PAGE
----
Ashwin leaves England in dire straits

Ravichandran Ashwin bagged three wickets as the visitor lost its top order with still 56 runs left for England to score if it harbours any hope of making India bat again.

Alastair Cook walks back after losing his bells on a delivery of Ravichandran Ashwin

Facing a delivery from Ravichandran Ashwin, Alastair Cook played for the turn, but found none as the ball held its line and bowled him through the gate.   -  Akhilesh Kumar

Alastair Cook defended and was bowled. Moeen Ali slogged and was caught. An Indian review found a squared up Ben Stokes leg-before. Clearly, when it comes to dealing Ravichandran Ashwin, England is yet to figure out an effective way.

> Scorecard

Trailing by 134 runs, England ended day three of the third Test at 78 for four and stared at serious trouble after Ashwin struck thrice at the Punjab Cricket Association IS Bindra Stadium here. Still 56 runs behind with six wickets in hand, a desperate England needs to pull off the improbable.

> Day three in pictures

On a day when the India’s lower-order played pace better than the way England’s top-order dealt with spin, Ravindra Jadeja’s 90 and Jayant Yadav’s 55 – career-best for both – followed Ashwin’s 72 as India exceeded all expectations by reaching 417, adding 146 runs to its overnight 271 for six.

Read: >They were bowling boring lines, says Jadeja

From a statistical perspective, for the first time, Indians coming in at No. 7, 8 and 9 scored half-centuries in a Test. As a result, after India lost half its side for 156, the next five wickets contributed 261 runs and that will be hurting England the most.

Following an early tea-interval, England began its second innings. But, soon Ashwin produced his post-tea magic for the second successive day.

If Cook was lucky to be dropped twice in the first innings, this evening he found himself on the right side of the reviews taken by India and England. But he did not last long. Facing a delivery from Ashwin, Cook played for the turn, but found none as the ball held its line and bowled him through the gate. The gap between Cook’s bat and pad was much like the one found by Mohammed Shami at Vizag last week.


Moeen Ali holed out for the second time in the match in trying to break the shackles. A simple offering at mid-on to Jayant Yadav ended Moeen’s struggle. Jayant soon added another joyous reason to what turned out to be his best eight days of Test cricket so far. He scalped danger-man Jonathan Bairstow – the highest-scorer with 89 in the first innings – with Parthiv Patel staying low and holding the snick.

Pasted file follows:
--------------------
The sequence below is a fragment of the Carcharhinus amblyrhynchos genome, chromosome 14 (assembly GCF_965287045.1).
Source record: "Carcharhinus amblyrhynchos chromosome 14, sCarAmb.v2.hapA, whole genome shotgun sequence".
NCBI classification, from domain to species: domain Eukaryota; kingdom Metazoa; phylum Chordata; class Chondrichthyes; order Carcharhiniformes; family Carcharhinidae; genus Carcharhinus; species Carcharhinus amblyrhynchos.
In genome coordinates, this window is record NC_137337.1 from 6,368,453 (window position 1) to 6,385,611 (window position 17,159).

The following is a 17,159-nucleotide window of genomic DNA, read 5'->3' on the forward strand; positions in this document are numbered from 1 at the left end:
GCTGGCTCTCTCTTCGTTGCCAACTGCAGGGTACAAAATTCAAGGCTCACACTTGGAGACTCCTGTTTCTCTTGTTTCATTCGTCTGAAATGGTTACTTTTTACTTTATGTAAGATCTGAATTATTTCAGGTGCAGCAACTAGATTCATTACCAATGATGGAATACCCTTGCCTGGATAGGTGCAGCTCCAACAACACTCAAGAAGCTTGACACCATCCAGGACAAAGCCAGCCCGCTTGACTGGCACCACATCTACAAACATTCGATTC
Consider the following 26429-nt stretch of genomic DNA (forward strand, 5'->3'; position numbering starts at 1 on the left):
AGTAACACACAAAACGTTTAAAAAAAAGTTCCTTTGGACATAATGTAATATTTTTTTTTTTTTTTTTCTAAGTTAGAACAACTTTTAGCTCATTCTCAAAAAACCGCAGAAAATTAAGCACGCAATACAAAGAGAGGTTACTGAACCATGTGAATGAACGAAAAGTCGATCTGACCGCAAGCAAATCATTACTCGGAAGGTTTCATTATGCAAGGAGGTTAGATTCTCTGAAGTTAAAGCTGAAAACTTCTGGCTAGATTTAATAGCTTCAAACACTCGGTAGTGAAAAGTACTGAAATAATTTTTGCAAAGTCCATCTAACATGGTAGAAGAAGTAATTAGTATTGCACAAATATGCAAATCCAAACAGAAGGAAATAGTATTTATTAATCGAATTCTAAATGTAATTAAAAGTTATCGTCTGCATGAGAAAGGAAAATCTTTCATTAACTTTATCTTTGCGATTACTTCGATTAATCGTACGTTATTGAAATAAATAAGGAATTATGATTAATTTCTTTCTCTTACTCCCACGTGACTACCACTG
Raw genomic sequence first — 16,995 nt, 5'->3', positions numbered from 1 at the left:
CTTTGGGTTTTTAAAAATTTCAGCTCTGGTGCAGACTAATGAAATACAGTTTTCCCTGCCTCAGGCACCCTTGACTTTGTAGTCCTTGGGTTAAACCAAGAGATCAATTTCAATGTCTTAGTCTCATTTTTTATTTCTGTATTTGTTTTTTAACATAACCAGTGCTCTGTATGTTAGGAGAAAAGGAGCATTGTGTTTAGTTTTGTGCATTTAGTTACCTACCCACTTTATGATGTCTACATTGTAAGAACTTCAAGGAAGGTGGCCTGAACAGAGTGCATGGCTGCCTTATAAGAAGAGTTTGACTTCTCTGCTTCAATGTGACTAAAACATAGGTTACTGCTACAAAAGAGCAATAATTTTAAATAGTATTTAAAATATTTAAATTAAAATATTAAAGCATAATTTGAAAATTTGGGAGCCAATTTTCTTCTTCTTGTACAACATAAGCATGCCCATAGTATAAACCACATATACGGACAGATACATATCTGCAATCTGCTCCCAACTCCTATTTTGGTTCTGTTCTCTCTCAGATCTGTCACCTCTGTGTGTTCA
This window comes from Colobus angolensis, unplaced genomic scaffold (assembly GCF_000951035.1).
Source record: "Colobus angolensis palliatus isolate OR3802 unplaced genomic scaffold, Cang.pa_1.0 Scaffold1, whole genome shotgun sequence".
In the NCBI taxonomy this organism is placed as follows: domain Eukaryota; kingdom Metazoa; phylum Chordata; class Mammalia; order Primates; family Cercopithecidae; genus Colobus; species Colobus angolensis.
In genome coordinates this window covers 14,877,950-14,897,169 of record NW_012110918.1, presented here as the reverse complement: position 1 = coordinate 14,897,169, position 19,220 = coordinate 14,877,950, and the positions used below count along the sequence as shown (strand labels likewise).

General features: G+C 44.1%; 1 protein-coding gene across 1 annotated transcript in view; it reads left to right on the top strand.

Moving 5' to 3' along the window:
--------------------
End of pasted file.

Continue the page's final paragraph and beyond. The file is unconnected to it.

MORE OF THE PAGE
All this while, Root held firm. With Haseeb Hameed nursing an injured finger, first-time opener Root cut out his usual stroke-play and stayed alive to fight another day.

But Ashwin was not yet done for the day. He returned for a fresh spell and straightaway spoilt Stokes’ five-wicket party. The delivery spun more than usual, completely squared up left-hander before striking the left knee-roll. The decision followed an India-prompted review.

At this point, Virat Kohli did not miss the opportunity to taunt Stokes. In an obvious response to Stokes’ gesture of covering his mouth with hand after dismissing the Indian captain on Sunday, Kohli placed both index fingers over his lips and with it added another chapter to their ongoing ‘silent’ war.

Apart from Kohli, England is also worried about the impact of Ashwin’s third half-century of the series. Ashwin’s success has inspired Jadeja and Jayant to optimize their batting skills at the highest level.

As a result of gaining confidence, Jadeja went on to play some big strokes – scoring 17 runs including four boundaries in one over from Chris Woakes – to reach 90. However, in the next over, he holed out and became Adil Rashid’s fourth victim.

Like in his debut at Vizag last week, Jayant got a chance to draw attention to his batting with a tidy half-century. In fact, not many are aware that this Haryana all-rounder has two first-class centuries, with 211 against Karnataka in December 2012 as his best.

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